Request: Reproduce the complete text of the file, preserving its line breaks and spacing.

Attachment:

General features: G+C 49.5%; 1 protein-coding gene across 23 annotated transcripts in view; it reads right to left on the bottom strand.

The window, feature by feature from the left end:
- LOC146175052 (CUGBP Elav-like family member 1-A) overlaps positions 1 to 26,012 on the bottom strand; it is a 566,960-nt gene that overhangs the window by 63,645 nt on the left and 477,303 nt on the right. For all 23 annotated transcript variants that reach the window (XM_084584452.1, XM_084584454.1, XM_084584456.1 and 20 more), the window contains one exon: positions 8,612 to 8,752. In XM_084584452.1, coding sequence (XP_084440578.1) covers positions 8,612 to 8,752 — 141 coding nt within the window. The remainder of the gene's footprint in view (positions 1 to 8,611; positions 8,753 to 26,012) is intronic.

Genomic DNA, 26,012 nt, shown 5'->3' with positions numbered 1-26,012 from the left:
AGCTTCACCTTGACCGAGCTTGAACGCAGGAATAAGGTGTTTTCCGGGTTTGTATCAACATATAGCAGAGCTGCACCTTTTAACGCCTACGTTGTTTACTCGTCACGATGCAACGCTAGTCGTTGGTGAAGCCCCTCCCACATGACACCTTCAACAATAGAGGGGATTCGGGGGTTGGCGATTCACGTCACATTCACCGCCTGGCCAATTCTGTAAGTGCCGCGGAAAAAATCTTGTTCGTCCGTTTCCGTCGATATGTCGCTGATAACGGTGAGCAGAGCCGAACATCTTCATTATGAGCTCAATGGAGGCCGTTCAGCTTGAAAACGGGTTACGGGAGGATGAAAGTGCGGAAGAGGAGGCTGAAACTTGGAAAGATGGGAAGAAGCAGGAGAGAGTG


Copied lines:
General features: G+C 49.5%; 1 protein-coding gene across 23 annotated transcripts in view; it reads right to left on the bottom strand.

The window, feature by feature from the left end:
- LOC146175052 (CUGBP Elav-like family member 1-A) overlaps positions 1 to 26,012 on the bottom strand; it is a 566,960-nt gene that overhangs the window by 63,645 nt on the left and 477,303 nt on the right. For all 23 annotated transcript variants that reach the window (XM_084584452.1, XM_084584454.1, XM_084584456.1 and 20 more), the window contains one exon: positions 8,612 to 8,752. In XM_084584452.1, coding sequence (XP_084440578.1) covers positions 8,612 to 8,752 — 141 coding nt within the window. The remainder of the gene's footprint in view (positions 1 to 8,611; positions 8,753 to 26,012) is intronic.

Genomic DNA, 26,012 nt, shown 5'->3' with positions numbered 1-26,012 from the left:
AGCTTCACCTTGACCGAGCTTGAACGCAGGAATAAGGTGTTTTCCGGGTTTGTATCAACATATAGCAGAGCTGCACCTTTTAACGCCTACGTTGTTTACTCGTCACGATGCAACGCTAGTCGTTGGTGAAGCCCCTCCCACATGACACCTTCAACAATAGAGGGGATTCGGGGGTTGGCGATTCACGTCACATTCACCGCCTGGCCAATTCTGTAAGTGCCGCGGAAAAAATCTTGTTCGTCCGTTTCCGTCGATATGTCGCTGATAACGGTGAGCAGAGCCGAACATCTTCATTATGAGCTCAATGGAGGCCGTTCAGCTTGAAAACGGGTTACGGGAGGATGAAAGTGCGGAAGAGGAGGCTGAAACTTGGAAAGATGGGAAGAAGCAGGAGAGAGTG